What part of "judge not lest you be judged," "cast the first stone, if you think you're good enough," or "do not look for the speck in another's eye until you remove the plank from your own," do we not understand? I'm talking about us Christians now, so those unaffected can skip down if you wish. It is not my job as a Christian to name someone else's sin. It is not yours either. Take the LGBT issue that consumes so much of the time and energy of the institutional church these days. I do not believe being LGBT is a sin. But it really doesn't matter what I believe. And it doesn't matter what you believe. At least in the Christian spirituality sense. God is the judge of all such things. Jesus was pretty clear, abundantly clear, that we are not to judge. Stones and planks. Judging is more often the sin that Jesus spoke of in such situations. Strangely he scolded the accusers and not so much the accused. I don't want to be scolded by Jesus. So if I err, I pray that it will be on the side of too much grace. I can't judge anyone else about this judging issue I suppose. I am obviously failing miserable tonight. A real double bind. But I do believe that the decline of the institutional church is not what we are being told. The decline is caused by us, the Body of Christ, wasting God's time on gathering stones that should never be thrown. Let's don't judge. It's a sin. Let's go, follow, love. serve. forgive. pray. That should burn up all our time and energy. If we finish all that up, maybe then we can judge. Or maybe just leave that up to God.
The Death Penalty cannot be justified.
Health care for everyone is a good thing. Medical insurance for all is a way to accomplish this. Why is this not a worthy national goal? If Obamacare is not perfect, why do away with it? Why not fix it, unless we don't care whether everyone has quality medical care. Why celebrate the possibility that millions of people who have obtained medical insurance will lose it? Again, this next note is for Christians. Jesus said, "heal the sick," "tend to the poor." If that is not being done for everyone, we are responsible. And for me, that failure is a sin. Check the goats and sheep story of Matthew 25 one more time. It is instructive on these things, but really, really scary.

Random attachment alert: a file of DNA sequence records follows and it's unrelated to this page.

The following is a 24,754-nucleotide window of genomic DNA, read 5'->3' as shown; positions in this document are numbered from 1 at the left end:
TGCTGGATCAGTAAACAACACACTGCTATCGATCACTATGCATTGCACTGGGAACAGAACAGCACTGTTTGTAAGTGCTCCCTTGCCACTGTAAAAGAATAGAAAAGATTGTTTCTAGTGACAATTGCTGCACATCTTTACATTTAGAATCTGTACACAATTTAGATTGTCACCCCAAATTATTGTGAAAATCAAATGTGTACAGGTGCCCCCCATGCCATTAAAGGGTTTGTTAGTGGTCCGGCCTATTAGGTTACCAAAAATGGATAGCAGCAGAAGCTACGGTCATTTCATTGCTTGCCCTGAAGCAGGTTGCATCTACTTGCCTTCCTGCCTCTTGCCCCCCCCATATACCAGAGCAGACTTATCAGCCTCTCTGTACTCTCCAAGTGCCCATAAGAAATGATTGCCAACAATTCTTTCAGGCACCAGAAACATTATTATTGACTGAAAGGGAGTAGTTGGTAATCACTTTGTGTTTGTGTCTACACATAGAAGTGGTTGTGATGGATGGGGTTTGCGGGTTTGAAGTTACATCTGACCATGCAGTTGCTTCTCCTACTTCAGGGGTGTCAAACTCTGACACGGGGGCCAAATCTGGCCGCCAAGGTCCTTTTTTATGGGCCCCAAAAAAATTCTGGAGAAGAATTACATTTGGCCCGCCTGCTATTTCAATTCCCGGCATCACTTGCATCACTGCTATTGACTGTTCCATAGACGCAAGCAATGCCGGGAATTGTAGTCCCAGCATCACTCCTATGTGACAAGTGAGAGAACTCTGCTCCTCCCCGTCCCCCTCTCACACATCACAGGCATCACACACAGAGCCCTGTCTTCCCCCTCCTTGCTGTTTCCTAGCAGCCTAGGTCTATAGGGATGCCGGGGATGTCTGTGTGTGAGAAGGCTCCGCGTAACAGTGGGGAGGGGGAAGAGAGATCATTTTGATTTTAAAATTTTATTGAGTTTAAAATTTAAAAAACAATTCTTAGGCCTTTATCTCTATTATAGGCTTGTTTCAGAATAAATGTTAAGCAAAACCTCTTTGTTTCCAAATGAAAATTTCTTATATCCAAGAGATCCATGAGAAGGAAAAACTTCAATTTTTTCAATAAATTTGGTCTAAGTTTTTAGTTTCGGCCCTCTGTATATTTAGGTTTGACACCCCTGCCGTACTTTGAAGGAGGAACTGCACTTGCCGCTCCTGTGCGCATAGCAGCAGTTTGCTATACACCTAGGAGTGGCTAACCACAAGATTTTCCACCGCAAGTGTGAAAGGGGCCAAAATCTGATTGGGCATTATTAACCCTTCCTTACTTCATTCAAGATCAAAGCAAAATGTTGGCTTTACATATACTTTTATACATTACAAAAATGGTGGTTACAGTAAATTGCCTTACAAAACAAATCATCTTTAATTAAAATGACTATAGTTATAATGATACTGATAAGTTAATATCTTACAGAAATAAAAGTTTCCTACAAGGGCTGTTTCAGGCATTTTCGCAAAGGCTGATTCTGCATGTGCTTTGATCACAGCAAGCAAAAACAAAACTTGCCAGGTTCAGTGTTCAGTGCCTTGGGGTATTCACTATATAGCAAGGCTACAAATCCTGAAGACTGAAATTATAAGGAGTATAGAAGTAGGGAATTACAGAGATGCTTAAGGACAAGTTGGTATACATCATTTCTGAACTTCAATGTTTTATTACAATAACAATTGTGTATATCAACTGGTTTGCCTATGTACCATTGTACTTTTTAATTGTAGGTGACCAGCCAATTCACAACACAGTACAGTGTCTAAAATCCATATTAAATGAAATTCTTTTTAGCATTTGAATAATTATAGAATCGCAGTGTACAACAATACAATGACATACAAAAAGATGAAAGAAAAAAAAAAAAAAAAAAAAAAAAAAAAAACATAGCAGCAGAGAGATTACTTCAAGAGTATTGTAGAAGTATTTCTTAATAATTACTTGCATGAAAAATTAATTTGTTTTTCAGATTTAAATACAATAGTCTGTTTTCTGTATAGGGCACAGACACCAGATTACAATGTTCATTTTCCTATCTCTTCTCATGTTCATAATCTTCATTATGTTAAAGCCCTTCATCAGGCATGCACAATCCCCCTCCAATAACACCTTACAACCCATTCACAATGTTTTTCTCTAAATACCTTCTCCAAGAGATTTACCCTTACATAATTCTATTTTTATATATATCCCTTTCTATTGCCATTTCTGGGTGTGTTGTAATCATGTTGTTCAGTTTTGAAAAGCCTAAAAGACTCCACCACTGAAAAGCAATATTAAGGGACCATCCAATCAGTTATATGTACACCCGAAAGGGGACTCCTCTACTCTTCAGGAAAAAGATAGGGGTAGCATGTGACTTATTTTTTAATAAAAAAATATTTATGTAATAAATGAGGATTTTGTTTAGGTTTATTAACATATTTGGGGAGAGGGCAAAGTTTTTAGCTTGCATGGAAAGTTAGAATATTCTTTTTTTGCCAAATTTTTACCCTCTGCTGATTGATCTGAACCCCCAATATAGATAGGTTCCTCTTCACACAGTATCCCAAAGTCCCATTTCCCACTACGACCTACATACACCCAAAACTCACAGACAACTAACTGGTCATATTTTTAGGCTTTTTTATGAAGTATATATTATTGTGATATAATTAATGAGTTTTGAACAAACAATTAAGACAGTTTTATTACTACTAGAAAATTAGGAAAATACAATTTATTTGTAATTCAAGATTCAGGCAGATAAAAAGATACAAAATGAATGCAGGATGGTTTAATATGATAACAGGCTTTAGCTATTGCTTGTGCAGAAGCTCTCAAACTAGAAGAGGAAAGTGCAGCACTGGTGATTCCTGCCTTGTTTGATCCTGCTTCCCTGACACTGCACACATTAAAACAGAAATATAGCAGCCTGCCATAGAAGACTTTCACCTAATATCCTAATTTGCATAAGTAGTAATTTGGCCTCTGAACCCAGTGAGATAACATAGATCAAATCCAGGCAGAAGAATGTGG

What is the big deal about the Keystone Pipeline? It's construction has required and is still requiring the government to come in and force some landowners to sell some of their land to private business. That does not sound like something the tea party conservative or the libertarian would be supportive of. It poses a risk to the environment. Maybe there could be a positive economic impact. But it might well be an expensive investment in a dying technology. But really, it's just not as big deal to our country as someone is making it. And certainly not big enough to outweigh the rights of the private landowners and the risk to the environment.
Why do we in the State of Alabama insist on doing silly, stupid, mean things that keep the rest of the country and world from knowing what a great place we live in, with great, kind, loving people, with great creativity and talent and intelligence and abilities. Why do we celebrate ignorance? We are so much different and better and smarter than that. When are we going to admit it?
A good way to begin would be to end the tax system which is overtly regressive and cruelly oppressive to the poor among us.
Yea, that would do it.
Let's do it this year.
Thanks for listening. I feel better.